Perhaps your family, like mine, has engaged in genealogical research in recent years. What I’ve learned is that everyone’s story (mine and yours) traces back to Genghis Khan, most of us are eligible to become Daughters of the American Revolution, and our fondness for the lute likely originated with our great-great-great-uncle, King Henry VIII. (Full disclosure: That might not be totally accurate. Details of a 23andMe search were shared at a family Thanksgiving a couple of years ago, and it’s possible I didn’t fully understand how it works. It does, however, help explain why I’ve always liked a jaunty tricorn hat and clothes with a lot of unnecessary buttons. And lute music, for which I blame Sting more than King Henry.) (Note: I just call him Henry, since we’re related.)
Beyond a few ‘greatest hits’ shared annually at holiday gatherings, I’ve never paid much attention to my family’s origins. I’m very much in the minority on that, though, because genealogy is one of the most popular hobbies in the United States, second only to gardening. In fact, as of 2020 more than 30 million people (the majority of them Americans) had taken a DNA test matching them to their genetic relatives and determining where their gene pools began.
Why are humans so interested in identifying their origins? I think it’s because our origins are the narratives – the stories – of our lives. That’s really important because stories are the tools we use to understand virtually every aspect of the world. They’re how we make sense of our experiences – our successes, failures, and interactions. We use them to find insights about ourselves and make meaningful overtures to others. They inform how we move through the world, serving as the operating manual for our existence.
Ultimately, stories enable us to find commonalities with one another and to use that understanding to avoid danger or risk and to build and sustain communities. We use stories to create order of both the psyche and our external environment. Stories have a magical impact on us. In fact, recent neurological studies found that when a group of people listens to the same story, their brain activity becomes synced. In other words, stories bring us together.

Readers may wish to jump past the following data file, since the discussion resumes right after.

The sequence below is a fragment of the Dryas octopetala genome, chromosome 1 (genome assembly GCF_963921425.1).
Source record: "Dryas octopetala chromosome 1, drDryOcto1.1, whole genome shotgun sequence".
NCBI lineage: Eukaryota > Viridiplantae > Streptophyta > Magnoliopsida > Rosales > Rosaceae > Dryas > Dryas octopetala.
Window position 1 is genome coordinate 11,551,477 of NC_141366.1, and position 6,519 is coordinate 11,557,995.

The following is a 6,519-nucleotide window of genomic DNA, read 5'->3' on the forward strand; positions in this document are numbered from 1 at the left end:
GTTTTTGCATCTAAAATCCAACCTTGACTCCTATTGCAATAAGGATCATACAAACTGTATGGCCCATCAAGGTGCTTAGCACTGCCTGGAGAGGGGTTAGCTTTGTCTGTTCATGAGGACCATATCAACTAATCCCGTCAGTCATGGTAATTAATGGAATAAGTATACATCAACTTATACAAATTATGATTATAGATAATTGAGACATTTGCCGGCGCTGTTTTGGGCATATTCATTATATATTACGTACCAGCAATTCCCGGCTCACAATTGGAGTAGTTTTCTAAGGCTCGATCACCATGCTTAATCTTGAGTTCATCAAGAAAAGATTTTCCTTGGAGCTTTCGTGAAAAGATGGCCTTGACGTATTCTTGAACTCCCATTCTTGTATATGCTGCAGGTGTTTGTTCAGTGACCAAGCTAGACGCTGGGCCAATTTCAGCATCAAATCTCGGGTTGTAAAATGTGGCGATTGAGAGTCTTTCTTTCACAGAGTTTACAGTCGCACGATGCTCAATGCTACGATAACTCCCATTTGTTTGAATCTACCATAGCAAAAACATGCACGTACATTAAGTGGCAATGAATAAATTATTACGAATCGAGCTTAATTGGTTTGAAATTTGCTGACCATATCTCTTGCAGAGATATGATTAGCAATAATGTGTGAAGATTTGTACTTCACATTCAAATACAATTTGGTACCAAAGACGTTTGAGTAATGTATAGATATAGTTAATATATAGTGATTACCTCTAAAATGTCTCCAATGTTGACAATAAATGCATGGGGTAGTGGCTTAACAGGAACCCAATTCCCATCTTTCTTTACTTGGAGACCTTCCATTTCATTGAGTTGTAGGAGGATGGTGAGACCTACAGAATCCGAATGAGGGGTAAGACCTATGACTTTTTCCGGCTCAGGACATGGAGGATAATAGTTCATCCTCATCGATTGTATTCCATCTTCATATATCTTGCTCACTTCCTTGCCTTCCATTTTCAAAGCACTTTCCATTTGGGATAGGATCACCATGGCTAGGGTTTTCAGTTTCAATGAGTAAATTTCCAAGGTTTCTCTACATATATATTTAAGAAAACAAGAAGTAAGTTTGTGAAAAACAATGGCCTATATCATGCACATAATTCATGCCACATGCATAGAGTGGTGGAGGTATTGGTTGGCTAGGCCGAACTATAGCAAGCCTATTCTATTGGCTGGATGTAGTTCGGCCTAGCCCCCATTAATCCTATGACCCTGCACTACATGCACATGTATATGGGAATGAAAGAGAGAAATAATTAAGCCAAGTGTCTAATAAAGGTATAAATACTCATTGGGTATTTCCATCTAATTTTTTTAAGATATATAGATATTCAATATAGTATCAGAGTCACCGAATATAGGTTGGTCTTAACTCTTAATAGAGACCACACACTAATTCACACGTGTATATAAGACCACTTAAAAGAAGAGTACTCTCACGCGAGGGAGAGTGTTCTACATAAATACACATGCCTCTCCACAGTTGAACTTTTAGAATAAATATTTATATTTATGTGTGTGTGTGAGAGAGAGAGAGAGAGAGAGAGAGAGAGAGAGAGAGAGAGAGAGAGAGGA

So, why are Americans in particular so interested in identifying our origins?
Perhaps it’s because we’re a nation of immigrants, meaning that we are, in a sense, rootless. If you aren’t American Indian, your family came from somewhere else in the world, and they made that journey not very long ago. Our immediate roots are indeed young and shallow. The United States has only existed as a nation for a couple of centuries. In fact, 2026 will mark our semiquincentennial or 250th anniversary. We are an infant of a country, and the majority of us began elsewhere in this richly diverse world.
Undoubtedly, some have had more hours to fill while locked in their houses avoiding COVID. Others, according to news stories, prompted by thoughts of their own mortality, began searching for parents they’d never met, or children given up for adoption.